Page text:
I wasn’t interested in features like trakt, social sharing, or subtitles – I just wanted an easy way to stream videos from my iPad to the Apple TV without loss in terms of quality and smoothness. I downloaded Infuse, connected the iPad to my Mac (my movies are on an external drive), and used iTunes’ file manager to drop files into Infuse. Seconds after the copy was finished, Infuse would see the video, collect metadata, and display a gorgeous artwork preview with cast information and technical details on the file.
To stream videos with AirPlay, you need to unlock the $4.99 “Infuse Pro” In-App Purchase, which I bought immediately and didn’t regret. I gave Infuse various formats including MKV and AVI at both 720p and 1080p and streaming to my second-gen Apple TV was always smooth and fast.
I’m impressed by Infuse because, once it had my videos, it didn’t require me to fiddle with any setting or file conversion – it just worked with AirPlay and videos looked great. Infuse is free on the App Store and you can read more about supported formats (for video, audio tracks, and subtitles) here.
Philip Michaels reviews “Jobs” (opening in US theaters today):
But the script abandons these elements almost as soon as they appear, and the movie makers’ focus returns to marking off spaces on the Steve Jobs biography bingo card. Jobs sitting enraptured during a class about fonts? Check. Jobs tricking Woz out of his share of a bonus for developing Atari’s Breakout? Check. Jobs showing off the “1984” Macintosh commercial in its entirety? Check and mate. “This is like a video Wikipedia entry,” my colleague Armando Rodriguez told me after we finished screening the movie. That’s a harsh but not entirely inaccurate critique.
This is a common critique I’ve read in other reviews of Jobs as well. It would have been great to have something more than a documentary of Steve’s life and mannerisms starring Kutcher. I’ll still watch the movie, but I’m hoping Sorkin’s take will be something different and deeper.
I’ve been watching more films this year, although all of them predate 2013 as I play catch up with 2012 box office hits and similarly popular movies from the past few years. But this has made a nice jumping off point for someone who’s now regularly keeping track of movies seen and unseen, helping me avoid articles from some film fanatic’s website titled, “20 best movies of ‘x’ year!” which, I’ll be frank, doesn’t help me that much.
Then there’s Limelight, a social bookcase for displaying film posters and ratings for movies you’ve seen and want to see. It’s an app that’s inherently social, meaning anyone who knows your username can follow you to discover new films and garner recommendations for their To Watch lists. Which is why I say it’s an app for discerning film lovers — for people who genuinely enjoy watching films, who want to proudly share their collections with the world. Limelight is very open – at least, it’s meant to encourage you to discover something new within its small social network. Social is mandatory.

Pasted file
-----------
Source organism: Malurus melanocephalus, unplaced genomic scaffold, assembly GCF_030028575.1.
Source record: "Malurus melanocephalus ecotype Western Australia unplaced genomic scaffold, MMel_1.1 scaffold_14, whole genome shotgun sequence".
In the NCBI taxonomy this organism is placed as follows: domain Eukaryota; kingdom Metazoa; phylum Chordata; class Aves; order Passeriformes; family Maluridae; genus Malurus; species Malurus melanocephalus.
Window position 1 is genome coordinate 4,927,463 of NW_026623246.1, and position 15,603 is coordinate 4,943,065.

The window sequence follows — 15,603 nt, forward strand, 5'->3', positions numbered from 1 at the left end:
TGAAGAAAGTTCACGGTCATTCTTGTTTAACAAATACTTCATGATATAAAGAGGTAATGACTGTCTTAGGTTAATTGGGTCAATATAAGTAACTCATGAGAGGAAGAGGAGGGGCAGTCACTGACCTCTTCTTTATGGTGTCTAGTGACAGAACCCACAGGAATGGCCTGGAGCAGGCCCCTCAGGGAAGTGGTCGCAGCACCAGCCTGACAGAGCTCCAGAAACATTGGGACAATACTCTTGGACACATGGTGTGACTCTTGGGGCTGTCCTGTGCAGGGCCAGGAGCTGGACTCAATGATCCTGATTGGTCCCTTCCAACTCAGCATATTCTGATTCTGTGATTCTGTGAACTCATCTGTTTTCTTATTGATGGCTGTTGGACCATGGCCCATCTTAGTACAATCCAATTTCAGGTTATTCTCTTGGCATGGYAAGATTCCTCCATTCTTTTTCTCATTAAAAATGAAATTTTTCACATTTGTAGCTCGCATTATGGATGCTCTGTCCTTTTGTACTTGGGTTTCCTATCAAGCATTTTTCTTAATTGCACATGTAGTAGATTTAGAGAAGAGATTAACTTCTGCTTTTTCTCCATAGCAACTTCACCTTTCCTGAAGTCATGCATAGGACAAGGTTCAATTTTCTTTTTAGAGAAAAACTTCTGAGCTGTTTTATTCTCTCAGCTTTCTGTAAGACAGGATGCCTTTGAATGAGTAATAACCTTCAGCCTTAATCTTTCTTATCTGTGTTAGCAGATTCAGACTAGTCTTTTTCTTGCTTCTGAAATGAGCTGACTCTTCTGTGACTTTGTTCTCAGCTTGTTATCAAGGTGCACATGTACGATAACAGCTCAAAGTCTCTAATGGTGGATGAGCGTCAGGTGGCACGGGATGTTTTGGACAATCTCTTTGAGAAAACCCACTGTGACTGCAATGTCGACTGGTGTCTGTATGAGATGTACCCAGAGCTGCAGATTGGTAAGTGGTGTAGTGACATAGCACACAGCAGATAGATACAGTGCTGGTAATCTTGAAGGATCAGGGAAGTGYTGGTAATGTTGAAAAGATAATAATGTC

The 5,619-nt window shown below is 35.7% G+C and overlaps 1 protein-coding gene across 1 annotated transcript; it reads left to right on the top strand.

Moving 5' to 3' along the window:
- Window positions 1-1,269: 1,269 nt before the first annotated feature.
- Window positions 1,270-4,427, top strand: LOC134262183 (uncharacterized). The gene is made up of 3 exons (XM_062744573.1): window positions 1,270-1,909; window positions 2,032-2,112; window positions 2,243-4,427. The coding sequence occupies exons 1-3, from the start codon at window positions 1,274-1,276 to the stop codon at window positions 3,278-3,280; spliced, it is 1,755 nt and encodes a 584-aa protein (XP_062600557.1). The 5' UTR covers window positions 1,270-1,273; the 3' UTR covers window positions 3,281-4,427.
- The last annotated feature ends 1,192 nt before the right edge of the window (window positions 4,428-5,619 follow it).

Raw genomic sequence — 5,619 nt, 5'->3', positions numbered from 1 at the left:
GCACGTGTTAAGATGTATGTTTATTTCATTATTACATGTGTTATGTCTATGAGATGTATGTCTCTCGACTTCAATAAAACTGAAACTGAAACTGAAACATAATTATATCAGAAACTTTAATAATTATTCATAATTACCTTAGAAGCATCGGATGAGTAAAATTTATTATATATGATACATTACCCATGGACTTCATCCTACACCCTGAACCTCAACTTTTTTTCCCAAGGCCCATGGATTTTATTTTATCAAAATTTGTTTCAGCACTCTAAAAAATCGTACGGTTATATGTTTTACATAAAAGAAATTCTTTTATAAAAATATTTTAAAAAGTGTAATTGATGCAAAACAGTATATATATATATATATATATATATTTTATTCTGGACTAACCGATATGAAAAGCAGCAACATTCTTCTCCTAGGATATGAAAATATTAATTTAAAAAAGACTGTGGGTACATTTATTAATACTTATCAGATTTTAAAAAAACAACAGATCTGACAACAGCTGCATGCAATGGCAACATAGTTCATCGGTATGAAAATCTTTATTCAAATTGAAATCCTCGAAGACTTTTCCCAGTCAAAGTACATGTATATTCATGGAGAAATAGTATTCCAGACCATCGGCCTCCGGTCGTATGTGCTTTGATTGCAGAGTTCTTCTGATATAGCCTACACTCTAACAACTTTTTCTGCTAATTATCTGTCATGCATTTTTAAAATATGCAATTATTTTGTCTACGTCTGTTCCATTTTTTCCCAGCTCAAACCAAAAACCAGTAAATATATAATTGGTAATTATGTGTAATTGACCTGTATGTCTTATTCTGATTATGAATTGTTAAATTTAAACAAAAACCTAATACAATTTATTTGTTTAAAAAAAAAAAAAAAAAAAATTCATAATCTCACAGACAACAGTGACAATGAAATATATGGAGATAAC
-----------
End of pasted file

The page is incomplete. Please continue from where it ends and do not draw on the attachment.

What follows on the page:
According to an article published by The Wall Street Journal last night, Apple is reportedly in talks with Hollywood studios to add streaming of movies to the iTunes Store.
Apple Inc. is negotiating with Hollywood studios for deals that would let people who buy movies from the iTunes Store watch streaming versions of those movies on Apple devices such as iPads or iPhones without manually transferring them, according to people familiar with the matter.
The Los Angeles Times has a similar report:
Representatives of the iPhone and iPad maker have been meeting with studios to finalize deals that would allow consumers to buy movies through iTunes and access them on any Apple device, according to knowledgeable people who requested anonymity because the discussions are private. The service is expected to launch in late 2011 or early 2012.
With the just-launched iCloud platform for media and data syncing, there are a few differences to consider when covering the subject of “streaming” and online storage. Whereas the WSJ mentions “streaming versions” of movies, the LA Times (at least initially) simply refers to access on any device. Considering the current iCloud model, the rumor seems to fall in line with the LA Times’ report – iTunes in the Cloud, a feature of iCloud for iTunes Store content, lets users buy once, re-download at any time, and store previously purchased items in the cloud. With iTunes in the Cloud there’s no “streaming version” of a song or TV show, as iCloud is effectively enabling users to access items on any device from a unified interface (you can read more in our iCloud overview). However, in the same article, the LA Times also states:
Under the plan Apple is proposing, users could stream movies they buy via iTunes on any device the company makes, such as the Apple TV, iPhones and iPads, as well as on PCs.
You may remember that ahead of iCloud’s announcement in June, a number of reports suggested Apple was working on a music streaming service – such service didn’t materialize at WWDC as Apple unveiled iTunes Match, a music service that scans & match music, but doesn’t allow for streaming in a way companies like Rdio or Spotify do. iTunes Match matches songs with Apple’s servers and uploads the rest to a cloud locker, enabling users to download their music on any device.
Technically, the difference between streaming and access shouldn’t be taken lightly. Whereas devices like the iPhone and iPad can store downloads in their local storage after they’ve pulled media from iCloud, the Apple TV, which works with iCloud but has no local storage, streams everything from Apple’s iTunes Store, keeping small portions of data in a local cache.
There is a lot of confusion surrounding the technical difference between streaming and download. Movies in iCloud have been rumored since May, and Apple went ahead and launched a service with online storage for apps, music, TV shows and documents but no movies. It’s unclear how movies will be stored in iCloud when a deal between Hollywood and Apple eventually happens, but when it does, the technical aspect of the system shouldn’t matter to the end user.